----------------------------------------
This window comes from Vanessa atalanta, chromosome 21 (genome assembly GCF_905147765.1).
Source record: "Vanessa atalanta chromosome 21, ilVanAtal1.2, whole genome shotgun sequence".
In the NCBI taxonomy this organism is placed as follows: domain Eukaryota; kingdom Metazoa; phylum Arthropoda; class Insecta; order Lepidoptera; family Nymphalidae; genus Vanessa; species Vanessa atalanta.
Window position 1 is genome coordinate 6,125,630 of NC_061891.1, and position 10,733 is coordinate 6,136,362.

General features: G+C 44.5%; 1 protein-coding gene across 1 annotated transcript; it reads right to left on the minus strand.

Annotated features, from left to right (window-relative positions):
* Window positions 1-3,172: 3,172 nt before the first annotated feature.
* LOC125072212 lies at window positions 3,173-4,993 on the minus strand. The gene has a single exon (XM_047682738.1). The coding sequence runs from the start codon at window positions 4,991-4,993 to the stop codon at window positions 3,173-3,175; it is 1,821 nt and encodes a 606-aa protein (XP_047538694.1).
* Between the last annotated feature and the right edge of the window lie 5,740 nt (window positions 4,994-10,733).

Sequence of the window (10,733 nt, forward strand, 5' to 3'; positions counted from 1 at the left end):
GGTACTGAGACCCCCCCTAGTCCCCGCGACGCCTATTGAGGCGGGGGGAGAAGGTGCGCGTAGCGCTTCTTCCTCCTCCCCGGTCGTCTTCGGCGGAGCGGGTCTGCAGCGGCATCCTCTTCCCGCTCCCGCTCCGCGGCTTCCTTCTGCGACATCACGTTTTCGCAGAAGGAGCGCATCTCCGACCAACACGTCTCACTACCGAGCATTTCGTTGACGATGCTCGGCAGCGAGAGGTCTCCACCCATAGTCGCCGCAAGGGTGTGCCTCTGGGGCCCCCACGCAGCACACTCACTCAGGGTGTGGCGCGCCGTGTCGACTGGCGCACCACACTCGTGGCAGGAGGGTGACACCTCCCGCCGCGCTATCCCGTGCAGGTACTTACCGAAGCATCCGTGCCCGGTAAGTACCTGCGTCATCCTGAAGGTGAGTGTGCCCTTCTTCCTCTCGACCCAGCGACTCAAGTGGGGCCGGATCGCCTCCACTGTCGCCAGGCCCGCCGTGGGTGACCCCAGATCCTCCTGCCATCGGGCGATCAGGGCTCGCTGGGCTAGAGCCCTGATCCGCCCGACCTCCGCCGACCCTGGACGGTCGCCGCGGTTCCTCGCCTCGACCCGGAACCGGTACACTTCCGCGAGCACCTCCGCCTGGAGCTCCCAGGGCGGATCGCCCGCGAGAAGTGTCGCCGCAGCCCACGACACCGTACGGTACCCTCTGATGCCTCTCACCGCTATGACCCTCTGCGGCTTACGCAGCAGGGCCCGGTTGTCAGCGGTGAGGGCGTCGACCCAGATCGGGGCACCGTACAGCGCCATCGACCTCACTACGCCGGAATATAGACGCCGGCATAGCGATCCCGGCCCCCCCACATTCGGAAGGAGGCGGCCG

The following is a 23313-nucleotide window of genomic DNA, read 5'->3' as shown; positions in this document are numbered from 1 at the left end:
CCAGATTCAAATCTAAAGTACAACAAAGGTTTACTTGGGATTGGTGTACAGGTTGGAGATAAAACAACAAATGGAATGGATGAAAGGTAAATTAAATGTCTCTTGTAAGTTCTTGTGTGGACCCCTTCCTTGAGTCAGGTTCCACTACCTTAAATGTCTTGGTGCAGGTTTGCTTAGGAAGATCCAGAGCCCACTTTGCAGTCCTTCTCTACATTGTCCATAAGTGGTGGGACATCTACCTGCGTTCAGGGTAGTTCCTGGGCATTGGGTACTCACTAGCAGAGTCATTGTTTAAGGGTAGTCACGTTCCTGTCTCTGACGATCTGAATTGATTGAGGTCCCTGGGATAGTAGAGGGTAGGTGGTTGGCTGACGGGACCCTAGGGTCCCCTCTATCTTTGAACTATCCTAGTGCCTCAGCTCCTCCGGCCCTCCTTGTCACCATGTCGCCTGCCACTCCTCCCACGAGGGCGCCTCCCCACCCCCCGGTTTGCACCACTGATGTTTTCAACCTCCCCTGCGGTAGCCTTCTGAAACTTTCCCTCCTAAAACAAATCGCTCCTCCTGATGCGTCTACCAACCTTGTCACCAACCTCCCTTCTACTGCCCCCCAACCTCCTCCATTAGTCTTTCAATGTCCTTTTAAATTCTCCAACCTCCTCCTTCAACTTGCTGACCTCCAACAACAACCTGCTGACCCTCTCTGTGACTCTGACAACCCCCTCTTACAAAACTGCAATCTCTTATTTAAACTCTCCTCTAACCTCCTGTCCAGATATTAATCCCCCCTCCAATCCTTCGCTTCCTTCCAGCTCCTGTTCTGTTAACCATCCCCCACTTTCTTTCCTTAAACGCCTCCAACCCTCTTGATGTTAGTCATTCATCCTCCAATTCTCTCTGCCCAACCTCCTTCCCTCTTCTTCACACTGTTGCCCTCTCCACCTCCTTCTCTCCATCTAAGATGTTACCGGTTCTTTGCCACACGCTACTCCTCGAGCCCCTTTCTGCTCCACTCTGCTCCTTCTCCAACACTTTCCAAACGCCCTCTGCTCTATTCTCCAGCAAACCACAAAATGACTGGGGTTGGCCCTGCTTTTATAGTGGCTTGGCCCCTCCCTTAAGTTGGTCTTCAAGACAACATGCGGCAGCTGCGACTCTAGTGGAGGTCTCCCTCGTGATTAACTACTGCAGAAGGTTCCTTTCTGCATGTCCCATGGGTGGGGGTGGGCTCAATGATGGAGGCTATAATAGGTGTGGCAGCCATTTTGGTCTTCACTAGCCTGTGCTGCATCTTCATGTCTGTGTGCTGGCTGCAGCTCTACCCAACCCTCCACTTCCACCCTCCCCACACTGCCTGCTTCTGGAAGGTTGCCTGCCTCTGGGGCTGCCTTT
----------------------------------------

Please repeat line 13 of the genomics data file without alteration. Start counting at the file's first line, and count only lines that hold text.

CCAGATTCAAATCTAAAGTACAACAAAGGTTTACTTGGGATTGGTGTACAGGTTGGAGATAAAACAACAAATGGAATGGATGAAAGGTAAATTAAATGTCTCTTGTAAGTTCTTGTGTGGACCCCTTCCTTGAGTCAGGTTCCACTACCTTAAATGTCTTGGTGCAGGTTTGCTTAGGAAGATCCAGAGCCCACTTTGCAGTCCTTCTCTACATTGTCCATAAGTGGTGGGACATCTACCTGCGTTCAGGGTAGTTCCTGGGCATTGGGTACTCACTAGCAGAGTCATTGTTTAAGGGTAGTCACGTTCCTGTCTCTGACGATCTGAATTGATTGAGGTCCCTGGGATAGTAGAGGGTAGGTGGTTGGCTGACGGGACCCTAGGGTCCCCTCTATCTTTGAACTATCCTAGTGCCTCAGCTCCTCCGGCCCTCCTTGTCACCATGTCGCCTGCCACTCCTCCCACGAGGGCGCCTCCCCACCCCCCGGTTTGCACCACTGATGTTTTCAACCTCCCCTGCGGTAGCCTTCTGAAACTTTCCCTCCTAAAACAAATCGCTCCTCCTGATGCGTCTACCAACCTTGTCACCAACCTCCCTTCTACTGCCCCCCAACCTCCTCCATTAGTCTTTCAATGTCCTTTTAAATTCTCCAACCTCCTCCTTCAACTTGCTGACCTCCAACAACAACCTGCTGACCCTCTCTGTGACTCTGACAACCCCCTCTTACAAAACTGCAATCTCTTATTTAAACTCTCCTCTAACCTCCTGTCCAGATATTAATCCCCCCTCCAATCCTTCGCTTCCTTCCAGCTCCTGTTCTGTTAACCATCCCCCACTTTCTTTCCTTAAACGCCTCCAACCCTCTTGATGTTAGTCATTCATCCTCCAATTCTCTCTGCCCAACCTCCTTCCCTCTTCTTCACACTGTTGCCCTCTCCACCTCCTTCTCTCCATCTAAGATGTTACCGGTTCTTTGCCACACGCTACTCCTCGAGCCCCTTTCTGCTCCACTCTGCTCCTTCTCCAACACTTTCCAAACGCCCTCTGCTCTATTCTCCAGCAAACCACAAAATGACTGGGGTTGGCCCTGCTTTTATAGTGGCTTGGCCCCTCCCTTAAGTTGGTCTTCAAGACAACATGCGGCAGCTGCGACTCTAGTGGAGGTCTCCCTCGTGATTAACTACTGCAGAAGGTTCCTTTCTGCATGTCCCATGGGTGGGGGTGGGCTCAATGATGGAGGCTATAATAGGTGTGGCAGCCATTTTGGTCTTCACTAGCCTGTGCTGCATCTTCATGTCTGTGTGCTGGCTGCAGCTCTACCCAACCCTCCACTTCCACCCTCCCCACACTGCCTGCTTCTGGAAGGTTGCCTGCCTCTGGGGCTGCCTTT